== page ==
The airlines’ New Distribution Capability should finally gain momentum in 2019, as more airlines adopt the tools to make it easier to offer customized fare packages through direct channels to third parties.
That, at least, is the view of a number of top industry officials who have spoken publicly in recent weeks about their progress towards making NDC more than just another mystifying industry acronym.
NDC, an IATA technical standard designed to give airlines greater flexibility to market their products through direct channels, got a boost last month with Sabre’s purchase of Farelogix, known for its NDC-Express tool for airlines.
More recently, Lufthansa announced a partnership with European travel management company, BCD, to test NDC bookings.
More than 50 airlines around the world are now certified at NDC Level 3, as well as the main GDSs — Amadeus, Sabre and Travelport – and other IT providers and aggregators. Level 3 is the highest certification IATA awards to companies that can demonstrate their ability to execute full offer and order management.
“The world is going to look very different in five years,” Fred Lalonde, CEO and founder of Hopper, the airfare prediction app, said at a panel on NDC at the Phocuswright conference in Los Angeles. “We are finding that airlines around the world are adopting all sorts of strategies for NDC.”
Those strategies, however, have been the source of confusion and controversy. As Norman Rose, senior technology and corporate market analyst at Phocuswright, put it, “Many in the industry are still asking ‘What is NDC?’ There’s a lot of discussion about bringing rich content to indirect channels.” But some carriers, he said, are more interested in using it to bypass GDSs to cut costs. “So, which is it?” he asked.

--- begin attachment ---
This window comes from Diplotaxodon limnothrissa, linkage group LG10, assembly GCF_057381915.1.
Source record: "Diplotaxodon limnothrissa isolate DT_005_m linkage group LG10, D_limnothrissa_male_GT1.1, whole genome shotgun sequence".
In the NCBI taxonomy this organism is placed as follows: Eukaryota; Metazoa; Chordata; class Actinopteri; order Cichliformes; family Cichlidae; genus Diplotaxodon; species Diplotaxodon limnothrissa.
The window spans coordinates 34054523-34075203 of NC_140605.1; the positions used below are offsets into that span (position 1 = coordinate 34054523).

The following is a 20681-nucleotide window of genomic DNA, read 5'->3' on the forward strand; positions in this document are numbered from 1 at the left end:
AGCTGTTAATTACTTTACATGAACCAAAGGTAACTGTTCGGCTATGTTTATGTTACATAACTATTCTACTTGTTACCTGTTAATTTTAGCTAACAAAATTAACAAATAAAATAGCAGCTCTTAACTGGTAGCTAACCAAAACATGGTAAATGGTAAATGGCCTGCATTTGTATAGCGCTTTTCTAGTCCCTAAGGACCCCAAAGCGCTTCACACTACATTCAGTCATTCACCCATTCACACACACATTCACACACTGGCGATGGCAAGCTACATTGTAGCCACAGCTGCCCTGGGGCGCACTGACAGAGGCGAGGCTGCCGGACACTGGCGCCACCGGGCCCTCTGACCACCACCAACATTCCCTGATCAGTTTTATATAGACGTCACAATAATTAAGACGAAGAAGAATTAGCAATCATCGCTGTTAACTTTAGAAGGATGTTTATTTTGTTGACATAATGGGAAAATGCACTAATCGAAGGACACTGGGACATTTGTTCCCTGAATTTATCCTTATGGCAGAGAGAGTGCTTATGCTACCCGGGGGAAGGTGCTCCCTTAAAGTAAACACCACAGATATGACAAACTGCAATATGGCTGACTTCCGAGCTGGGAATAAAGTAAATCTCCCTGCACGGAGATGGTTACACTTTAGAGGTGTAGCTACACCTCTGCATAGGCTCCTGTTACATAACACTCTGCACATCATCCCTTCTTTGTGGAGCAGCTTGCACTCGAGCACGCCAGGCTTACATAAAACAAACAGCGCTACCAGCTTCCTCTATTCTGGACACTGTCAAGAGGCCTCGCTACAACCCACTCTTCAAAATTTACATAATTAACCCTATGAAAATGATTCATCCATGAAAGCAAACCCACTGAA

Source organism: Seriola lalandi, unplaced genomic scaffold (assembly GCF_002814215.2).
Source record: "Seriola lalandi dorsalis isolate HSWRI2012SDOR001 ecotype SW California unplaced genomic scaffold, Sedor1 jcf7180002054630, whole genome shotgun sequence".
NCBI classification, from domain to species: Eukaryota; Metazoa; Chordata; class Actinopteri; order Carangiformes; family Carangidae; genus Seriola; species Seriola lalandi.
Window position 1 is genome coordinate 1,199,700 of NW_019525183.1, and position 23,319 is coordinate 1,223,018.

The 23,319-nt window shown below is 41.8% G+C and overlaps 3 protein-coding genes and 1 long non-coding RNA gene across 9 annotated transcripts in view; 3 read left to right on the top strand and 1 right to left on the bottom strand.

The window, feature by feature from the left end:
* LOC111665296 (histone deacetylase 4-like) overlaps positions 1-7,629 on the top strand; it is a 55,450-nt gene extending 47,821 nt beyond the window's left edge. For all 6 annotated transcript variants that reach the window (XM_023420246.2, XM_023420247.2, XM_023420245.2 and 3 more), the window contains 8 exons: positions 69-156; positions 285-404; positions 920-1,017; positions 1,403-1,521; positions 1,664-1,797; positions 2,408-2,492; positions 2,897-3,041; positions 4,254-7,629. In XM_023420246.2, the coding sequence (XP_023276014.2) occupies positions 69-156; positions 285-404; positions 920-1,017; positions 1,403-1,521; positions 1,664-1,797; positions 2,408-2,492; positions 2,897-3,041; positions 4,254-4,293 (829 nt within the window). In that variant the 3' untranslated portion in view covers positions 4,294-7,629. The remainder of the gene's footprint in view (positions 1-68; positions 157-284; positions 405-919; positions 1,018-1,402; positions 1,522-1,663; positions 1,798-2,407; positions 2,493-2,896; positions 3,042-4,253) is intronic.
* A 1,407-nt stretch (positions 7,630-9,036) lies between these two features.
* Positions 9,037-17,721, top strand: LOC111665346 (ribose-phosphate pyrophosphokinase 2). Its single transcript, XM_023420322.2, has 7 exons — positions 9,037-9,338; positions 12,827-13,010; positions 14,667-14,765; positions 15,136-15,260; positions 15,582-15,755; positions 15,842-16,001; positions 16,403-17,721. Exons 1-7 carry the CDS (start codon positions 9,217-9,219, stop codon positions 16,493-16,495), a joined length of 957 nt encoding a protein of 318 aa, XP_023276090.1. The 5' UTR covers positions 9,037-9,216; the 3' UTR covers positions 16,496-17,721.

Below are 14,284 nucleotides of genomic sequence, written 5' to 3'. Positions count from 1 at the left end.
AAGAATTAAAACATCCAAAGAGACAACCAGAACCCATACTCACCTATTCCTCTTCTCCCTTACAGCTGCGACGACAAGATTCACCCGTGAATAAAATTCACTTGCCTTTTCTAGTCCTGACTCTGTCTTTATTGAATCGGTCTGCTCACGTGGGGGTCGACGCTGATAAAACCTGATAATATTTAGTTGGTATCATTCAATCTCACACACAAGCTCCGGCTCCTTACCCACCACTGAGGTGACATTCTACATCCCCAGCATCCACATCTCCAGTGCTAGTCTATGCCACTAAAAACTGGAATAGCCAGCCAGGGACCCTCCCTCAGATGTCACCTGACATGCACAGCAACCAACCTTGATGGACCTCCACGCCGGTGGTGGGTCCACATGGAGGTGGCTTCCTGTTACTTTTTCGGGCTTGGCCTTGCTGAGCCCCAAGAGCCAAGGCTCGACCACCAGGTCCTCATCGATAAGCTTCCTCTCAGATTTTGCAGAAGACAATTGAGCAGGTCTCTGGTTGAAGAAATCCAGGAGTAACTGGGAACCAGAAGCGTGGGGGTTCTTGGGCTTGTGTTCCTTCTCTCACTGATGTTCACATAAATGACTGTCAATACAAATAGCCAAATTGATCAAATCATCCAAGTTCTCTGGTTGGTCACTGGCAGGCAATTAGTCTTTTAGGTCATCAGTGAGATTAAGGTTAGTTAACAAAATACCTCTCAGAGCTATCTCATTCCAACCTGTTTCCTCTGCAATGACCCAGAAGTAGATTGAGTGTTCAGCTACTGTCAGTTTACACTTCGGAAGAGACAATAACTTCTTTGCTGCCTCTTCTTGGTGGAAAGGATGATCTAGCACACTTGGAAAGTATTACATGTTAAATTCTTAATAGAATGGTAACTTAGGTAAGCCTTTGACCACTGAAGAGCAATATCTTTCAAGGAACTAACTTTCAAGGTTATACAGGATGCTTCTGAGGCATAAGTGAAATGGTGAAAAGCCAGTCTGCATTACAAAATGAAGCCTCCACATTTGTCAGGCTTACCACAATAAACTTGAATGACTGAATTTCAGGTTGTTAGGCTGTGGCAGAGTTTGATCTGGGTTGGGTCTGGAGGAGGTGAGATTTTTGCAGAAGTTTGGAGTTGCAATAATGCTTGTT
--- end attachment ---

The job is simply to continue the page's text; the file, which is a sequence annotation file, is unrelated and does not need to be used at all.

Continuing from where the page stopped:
Jim Davidson, head of Farelogix, responded that, “It is really about delivering content, the airlines deciding how they want to create it and whom do they deliver it to.” He added: “If you think of it as a delivery system, it’s simply going to find its way, like a river.”
Travelport executive, Simon Ferguson, pointed out that while airlines and travel management companies are coming around, especially in Europe, it’s taking time — IATA came up with NDC more than five years ago. “We processed the first live NDC booking with a European carrier just last month,” he said, with a U.K. travel agency handling the transaction. The booking was reportedly for a seat only, on an intra-European flight, with no ancillary services, but it was seen as something of a breakthrough, showing how the concept can work in practice.
IATA has set a goal of 20 percent of content coming through NDC from 20 airlines by 2020, but major GDSs like Sabre have noted there are a lot of issues still to be resolved, such as how to handle complicated situations like flight disruptions. In the meantime, the vast majority of air bookings will be handled as they always have been.
All of the three main GDSs are building their own NDC products, and are expected to start launching these applications in the first quarter of 2019.